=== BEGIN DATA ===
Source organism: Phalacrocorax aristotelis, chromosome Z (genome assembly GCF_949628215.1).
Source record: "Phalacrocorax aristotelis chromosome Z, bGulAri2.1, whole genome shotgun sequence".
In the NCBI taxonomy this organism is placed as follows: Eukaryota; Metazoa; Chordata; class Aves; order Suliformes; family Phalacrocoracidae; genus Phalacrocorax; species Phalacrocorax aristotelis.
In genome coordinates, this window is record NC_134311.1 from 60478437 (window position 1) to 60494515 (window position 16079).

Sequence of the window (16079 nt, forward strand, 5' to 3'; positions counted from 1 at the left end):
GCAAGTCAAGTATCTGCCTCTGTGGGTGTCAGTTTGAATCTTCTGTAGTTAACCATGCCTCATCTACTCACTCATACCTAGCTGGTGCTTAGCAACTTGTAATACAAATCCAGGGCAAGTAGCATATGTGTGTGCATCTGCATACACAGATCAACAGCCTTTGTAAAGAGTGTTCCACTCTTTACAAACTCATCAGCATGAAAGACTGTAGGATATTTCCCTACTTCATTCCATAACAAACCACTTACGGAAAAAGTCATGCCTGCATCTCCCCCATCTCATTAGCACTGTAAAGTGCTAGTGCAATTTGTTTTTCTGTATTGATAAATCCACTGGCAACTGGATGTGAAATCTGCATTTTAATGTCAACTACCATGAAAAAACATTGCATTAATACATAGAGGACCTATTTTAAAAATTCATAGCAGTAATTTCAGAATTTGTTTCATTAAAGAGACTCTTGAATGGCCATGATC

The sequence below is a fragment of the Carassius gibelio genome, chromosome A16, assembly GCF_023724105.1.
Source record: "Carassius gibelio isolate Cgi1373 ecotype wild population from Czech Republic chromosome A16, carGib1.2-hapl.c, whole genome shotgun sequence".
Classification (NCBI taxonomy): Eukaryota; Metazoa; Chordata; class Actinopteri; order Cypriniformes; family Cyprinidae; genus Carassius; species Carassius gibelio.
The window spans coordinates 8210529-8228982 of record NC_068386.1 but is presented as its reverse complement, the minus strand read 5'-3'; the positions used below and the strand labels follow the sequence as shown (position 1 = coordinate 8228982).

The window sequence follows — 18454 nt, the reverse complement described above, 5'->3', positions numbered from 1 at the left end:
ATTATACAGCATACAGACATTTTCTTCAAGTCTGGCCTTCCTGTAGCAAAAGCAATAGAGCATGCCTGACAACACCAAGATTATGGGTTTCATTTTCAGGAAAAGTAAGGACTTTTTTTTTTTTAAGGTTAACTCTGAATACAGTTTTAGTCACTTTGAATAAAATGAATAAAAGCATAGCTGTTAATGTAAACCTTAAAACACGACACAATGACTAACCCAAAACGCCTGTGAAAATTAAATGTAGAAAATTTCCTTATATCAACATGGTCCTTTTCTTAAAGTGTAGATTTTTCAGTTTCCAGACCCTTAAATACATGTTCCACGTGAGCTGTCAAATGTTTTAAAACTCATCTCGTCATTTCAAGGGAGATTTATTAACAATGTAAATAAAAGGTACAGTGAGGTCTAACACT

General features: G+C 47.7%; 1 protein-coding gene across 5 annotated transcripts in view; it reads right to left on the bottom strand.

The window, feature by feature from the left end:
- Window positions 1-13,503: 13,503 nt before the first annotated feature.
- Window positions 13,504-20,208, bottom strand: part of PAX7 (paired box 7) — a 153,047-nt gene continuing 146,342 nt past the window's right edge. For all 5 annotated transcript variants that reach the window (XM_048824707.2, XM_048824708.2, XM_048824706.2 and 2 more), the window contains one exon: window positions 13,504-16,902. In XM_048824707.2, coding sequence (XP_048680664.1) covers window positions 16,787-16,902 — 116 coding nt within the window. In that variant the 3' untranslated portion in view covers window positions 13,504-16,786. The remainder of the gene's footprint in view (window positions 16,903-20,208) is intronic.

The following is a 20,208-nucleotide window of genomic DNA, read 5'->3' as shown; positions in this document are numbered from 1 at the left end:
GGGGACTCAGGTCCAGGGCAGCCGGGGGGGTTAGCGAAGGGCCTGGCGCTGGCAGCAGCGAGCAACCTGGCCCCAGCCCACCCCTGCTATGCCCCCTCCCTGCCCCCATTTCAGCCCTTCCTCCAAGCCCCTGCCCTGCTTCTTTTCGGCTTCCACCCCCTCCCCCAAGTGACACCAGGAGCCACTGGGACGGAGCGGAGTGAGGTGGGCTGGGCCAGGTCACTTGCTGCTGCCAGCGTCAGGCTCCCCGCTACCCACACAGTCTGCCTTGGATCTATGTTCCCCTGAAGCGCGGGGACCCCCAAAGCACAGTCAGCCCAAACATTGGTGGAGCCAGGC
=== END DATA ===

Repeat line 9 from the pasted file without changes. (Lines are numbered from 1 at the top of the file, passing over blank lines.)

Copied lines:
Classification (NCBI taxonomy): Eukaryota; Metazoa; Chordata; class Actinopteri; order Cypriniformes; family Cyprinidae; genus Carassius; species Carassius gibelio.